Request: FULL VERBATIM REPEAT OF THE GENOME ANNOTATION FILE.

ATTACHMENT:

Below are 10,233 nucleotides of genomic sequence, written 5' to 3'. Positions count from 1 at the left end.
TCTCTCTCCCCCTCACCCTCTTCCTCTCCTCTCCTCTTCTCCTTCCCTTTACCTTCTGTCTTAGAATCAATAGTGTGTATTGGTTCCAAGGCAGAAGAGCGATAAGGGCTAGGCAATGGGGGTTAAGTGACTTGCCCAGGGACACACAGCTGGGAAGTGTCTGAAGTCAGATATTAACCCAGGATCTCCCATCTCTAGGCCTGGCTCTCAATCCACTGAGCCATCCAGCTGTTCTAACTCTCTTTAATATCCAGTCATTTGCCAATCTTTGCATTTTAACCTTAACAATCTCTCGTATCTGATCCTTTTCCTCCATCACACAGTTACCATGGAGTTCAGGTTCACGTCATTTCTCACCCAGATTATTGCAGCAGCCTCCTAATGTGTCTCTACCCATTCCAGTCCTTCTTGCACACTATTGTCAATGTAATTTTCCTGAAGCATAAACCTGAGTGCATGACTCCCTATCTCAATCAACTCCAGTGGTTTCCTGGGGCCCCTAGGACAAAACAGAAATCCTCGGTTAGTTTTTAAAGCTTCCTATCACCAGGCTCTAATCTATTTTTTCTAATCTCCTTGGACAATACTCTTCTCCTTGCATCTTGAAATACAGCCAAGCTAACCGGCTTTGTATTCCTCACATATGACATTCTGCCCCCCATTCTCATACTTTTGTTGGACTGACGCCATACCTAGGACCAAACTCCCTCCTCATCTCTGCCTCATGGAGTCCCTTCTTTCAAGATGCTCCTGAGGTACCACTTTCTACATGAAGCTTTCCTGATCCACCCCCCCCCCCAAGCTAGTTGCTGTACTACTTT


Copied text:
Below are 10,233 nucleotides of genomic sequence, written 5' to 3'. Positions count from 1 at the left end.
TCTCTCTCCCCCTCACCCTCTTCCTCTCCTCTCCTCTTCTCCTTCCCTTTACCTTCTGTCTTAGAATCAATAGTGTGTATTGGTTCCAAGGCAGAAGAGCGATAAGGGCTAGGCAATGGGGGTTAAGTGACTTGCCCAGGGACACACAGCTGGGAAGTGTCTGAAGTCAGATATTAACCCAGGATCTCCCATCTCTAGGCCTGGCTCTCAATCCACTGAGCCATCCAGCTGTTCTAACTCTCTTTAATATCCAGTCATTTGCCAATCTTTGCATTTTAACCTTAACAATCTCTCGTATCTGATCCTTTTCCTCCATCACACAGTTACCATGGAGTTCAGGTTCACGTCATTTCTCACCCAGATTATTGCAGCAGCCTCCTAATGTGTCTCTACCCATTCCAGTCCTTCTTGCACACTATTGTCAATGTAATTTTCCTGAAGCATAAACCTGAGTGCATGACTCCCTATCTCAATCAACTCCAGTGGTTTCCTGGGGCCCCTAGGACAAAACAGAAATCCTCGGTTAGTTTTTAAAGCTTCCTATCACCAGGCTCTAATCTATTTTTTCTAATCTCCTTGGACAATACTCTTCTCCTTGCATCTTGAAATACAGCCAAGCTAACCGGCTTTGTATTCCTCACATATGACATTCTGCCCCCCATTCTCATACTTTTGTTGGACTGACGCCATACCTAGGACCAAACTCCCTCCTCATCTCTGCCTCATGGAGTCCCTTCTTTCAAGATGCTCCTGAGGTACCACTTTCTACATGAAGCTTTCCTGATCCACCCCCCCCCCCAAGCTAGTTGCTGTACTACTTT